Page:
Interview with Joey MacOnkay
Interview by Elesha Jepson
With their six full-length, PADDY AND THE RATS serve a top-notch pirate party fuelled by a heavy dose of Punk, Polka and Folk, turning the world into a giant pub! This Irish influenced sound will assuredly bring up the urge to slam down a cold one while swinging happily along arm in arm to the beat! Formed in 2008 by singer and songwriter Paddy, the untamed unit have built a respective name within the scene due to hard work and extensive touring all over Europe – with more than 400 shows including at the world famous Wacken Open Air and the Sziget Festival. For the new album, they teamed up once again with producer Zoli Baker. The artwork was designed by Jill Colbert, who has also worked with bands like Alestorm, Exodus and Wintersun.
Hi Paddy And The Rats, thank you for your time. Please could you introduce yourself.
You’re a well-established band forming in 2008, what drives you to keep going for so long in the music industry?
That’s what we love. It is a very good thing if you can earn your money with the thing you love. Also, we have a lot of fans. They and the good gigs keep us playing.
How would you describe your music to someone who has never heard it before?
It is not an easy question. We started as an Irish punk band, but so many things influenced us, so recently I can say that we have our own Paddy-style. A kind of punk rock mixed with folk and melodic rock, even some modern electric music.
When did you first start getting into music and know you wanted to join a band? Is it what you expected it to be like?
When I was 13 I saw the AC/DC movie ‘Let There Be Rock’. That’s when I decided to be a rock guitar player. It was a long way, lot of efforts and investments, but I’m happy because I know that only a few musicians can be successful enough to play in front of thousands of people.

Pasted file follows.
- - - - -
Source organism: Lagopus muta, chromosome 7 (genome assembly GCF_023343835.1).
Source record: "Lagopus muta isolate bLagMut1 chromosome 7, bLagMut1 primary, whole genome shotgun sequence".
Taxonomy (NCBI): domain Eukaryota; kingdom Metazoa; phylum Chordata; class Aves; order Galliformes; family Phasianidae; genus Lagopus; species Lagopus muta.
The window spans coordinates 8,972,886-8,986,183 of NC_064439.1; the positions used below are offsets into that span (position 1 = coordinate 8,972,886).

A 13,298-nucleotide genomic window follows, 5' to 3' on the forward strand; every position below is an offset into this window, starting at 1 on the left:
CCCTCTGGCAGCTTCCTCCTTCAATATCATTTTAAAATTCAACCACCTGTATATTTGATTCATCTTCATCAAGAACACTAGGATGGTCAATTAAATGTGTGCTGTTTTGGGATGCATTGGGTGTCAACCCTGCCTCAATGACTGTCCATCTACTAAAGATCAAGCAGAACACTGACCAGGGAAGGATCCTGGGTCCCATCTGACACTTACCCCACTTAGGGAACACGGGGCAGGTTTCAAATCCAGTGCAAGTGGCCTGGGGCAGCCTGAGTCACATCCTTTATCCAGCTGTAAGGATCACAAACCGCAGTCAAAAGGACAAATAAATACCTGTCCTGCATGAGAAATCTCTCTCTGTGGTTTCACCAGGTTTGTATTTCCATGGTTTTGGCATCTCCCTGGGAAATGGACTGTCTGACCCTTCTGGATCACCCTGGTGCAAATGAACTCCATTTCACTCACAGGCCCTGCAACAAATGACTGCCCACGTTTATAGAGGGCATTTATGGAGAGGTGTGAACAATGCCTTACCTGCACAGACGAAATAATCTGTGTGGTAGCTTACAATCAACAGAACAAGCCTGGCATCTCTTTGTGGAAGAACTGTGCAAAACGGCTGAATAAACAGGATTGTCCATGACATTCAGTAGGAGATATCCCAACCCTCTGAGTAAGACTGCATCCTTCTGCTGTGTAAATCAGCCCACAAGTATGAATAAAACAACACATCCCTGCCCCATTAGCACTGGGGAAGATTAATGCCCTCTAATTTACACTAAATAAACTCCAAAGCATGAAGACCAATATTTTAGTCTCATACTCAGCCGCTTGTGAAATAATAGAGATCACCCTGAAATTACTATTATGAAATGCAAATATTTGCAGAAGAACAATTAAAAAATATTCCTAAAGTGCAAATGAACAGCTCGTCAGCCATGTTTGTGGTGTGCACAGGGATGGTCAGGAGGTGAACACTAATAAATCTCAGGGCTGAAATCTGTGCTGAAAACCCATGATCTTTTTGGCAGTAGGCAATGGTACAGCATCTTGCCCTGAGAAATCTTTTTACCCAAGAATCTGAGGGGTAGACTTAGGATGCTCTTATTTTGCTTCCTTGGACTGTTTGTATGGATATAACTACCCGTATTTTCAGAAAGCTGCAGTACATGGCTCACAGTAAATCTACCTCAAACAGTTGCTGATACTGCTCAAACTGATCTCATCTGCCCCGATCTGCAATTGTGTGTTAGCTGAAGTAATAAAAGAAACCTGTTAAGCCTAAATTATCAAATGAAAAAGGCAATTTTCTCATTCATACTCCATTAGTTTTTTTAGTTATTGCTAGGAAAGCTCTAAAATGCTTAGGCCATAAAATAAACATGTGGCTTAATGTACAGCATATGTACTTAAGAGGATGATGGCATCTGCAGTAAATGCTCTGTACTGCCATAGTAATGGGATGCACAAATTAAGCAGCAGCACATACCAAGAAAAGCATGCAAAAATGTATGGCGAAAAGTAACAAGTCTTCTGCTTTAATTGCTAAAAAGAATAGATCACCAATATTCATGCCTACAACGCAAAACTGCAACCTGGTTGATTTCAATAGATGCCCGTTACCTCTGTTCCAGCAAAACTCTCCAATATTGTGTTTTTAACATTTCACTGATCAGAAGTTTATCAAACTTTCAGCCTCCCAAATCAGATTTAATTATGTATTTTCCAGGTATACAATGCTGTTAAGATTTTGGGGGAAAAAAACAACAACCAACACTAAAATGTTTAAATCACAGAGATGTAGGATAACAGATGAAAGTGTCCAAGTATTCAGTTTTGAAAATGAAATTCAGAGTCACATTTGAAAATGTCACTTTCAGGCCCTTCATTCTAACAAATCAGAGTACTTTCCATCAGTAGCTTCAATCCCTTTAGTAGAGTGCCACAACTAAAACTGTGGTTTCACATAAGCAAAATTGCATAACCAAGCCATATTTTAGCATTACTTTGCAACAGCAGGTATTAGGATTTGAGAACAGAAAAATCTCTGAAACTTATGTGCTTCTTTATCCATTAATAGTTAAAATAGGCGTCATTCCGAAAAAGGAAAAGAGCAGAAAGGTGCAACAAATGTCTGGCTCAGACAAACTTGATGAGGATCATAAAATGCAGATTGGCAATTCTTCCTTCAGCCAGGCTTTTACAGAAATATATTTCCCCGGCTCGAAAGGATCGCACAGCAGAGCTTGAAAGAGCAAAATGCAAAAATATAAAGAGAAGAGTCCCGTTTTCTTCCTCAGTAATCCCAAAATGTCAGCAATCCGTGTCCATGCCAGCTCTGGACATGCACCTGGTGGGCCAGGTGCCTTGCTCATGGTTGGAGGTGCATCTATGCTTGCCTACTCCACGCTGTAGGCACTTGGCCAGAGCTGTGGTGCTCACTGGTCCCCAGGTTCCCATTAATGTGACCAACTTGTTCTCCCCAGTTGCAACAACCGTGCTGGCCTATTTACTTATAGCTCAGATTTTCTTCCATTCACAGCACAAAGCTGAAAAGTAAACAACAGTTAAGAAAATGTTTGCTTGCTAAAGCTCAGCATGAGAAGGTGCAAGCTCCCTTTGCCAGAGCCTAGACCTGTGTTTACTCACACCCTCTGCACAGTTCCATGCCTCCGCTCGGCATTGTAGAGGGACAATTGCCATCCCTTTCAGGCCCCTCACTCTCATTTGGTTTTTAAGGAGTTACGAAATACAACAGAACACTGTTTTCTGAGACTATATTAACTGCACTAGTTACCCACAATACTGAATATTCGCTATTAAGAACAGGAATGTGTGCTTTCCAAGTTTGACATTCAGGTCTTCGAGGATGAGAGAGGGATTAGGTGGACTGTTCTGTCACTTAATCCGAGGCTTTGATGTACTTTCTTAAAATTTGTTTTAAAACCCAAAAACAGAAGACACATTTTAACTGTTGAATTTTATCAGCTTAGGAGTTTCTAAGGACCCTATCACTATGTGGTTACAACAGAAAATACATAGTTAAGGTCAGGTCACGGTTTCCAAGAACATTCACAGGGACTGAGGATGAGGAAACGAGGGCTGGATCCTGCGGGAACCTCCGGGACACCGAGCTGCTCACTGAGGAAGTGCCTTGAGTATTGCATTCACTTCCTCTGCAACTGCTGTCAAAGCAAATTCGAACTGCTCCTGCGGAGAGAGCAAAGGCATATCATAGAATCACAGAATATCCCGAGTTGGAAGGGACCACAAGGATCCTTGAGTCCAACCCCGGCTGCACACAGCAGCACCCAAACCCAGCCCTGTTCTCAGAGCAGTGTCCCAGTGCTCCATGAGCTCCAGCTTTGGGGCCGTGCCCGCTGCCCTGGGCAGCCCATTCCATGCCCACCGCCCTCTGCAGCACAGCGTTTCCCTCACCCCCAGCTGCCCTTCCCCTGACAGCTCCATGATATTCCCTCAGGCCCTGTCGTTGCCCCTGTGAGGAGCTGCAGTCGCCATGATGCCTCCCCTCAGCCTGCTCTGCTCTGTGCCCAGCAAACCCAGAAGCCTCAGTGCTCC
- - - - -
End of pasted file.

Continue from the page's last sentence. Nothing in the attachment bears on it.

You’ve just released your 6th album, ‘From Wasteland to Wonderland’, what sets this album apart from your previous releases?
This is the most mature album we’ve released, so far. We spent a lot of time with writing the songs and making demos. There’s a good variety of different styles, folk, punk, rock, metal, even mariachi music.
What has been the best part about writing this new album and have there been any funny moments you could share?
We made some sessions in smaller groups of 2-3 people then we were sending the demos to all of us. For me the funniest moment was when we went to our singer’s holiday house at Lake Balaton to start to write ‘Heartbreaker’. We met (Paddy, Joey and Lewis – new keyboard player) and we had a lunch at a perfect Italian restaurant, we drank some beers. So we got a little bit drunk and tired and we went to bed for some hours. We woke up in the evening then we started to write the song, we were still a bit drunk but it was ready by dawn.
The artwork on the album cover of ‘From Wasteland to Wonderland’ has been done incredibly well by the talented Jill Colbert. How did this collaboration come to be?
Our label company, Napalm Records, recommended her and she did a very nice job, we are absolutely satisfied with her.
The music video for ‘Party Like A Pirate’ was shot in Tenerife. Why was this the location you chose?
We wanted a tropical seaside area for 2 videos (Party Like A Pirate and Matadora), and at that time of the year (March) when we had to shoot the videos, Tenerife seemed to be the best option. Paddy and me also visited the island previously, so we knew the most beautiful spots there.
How are you feeling now that the album has been released? Did it get the reaction you expected?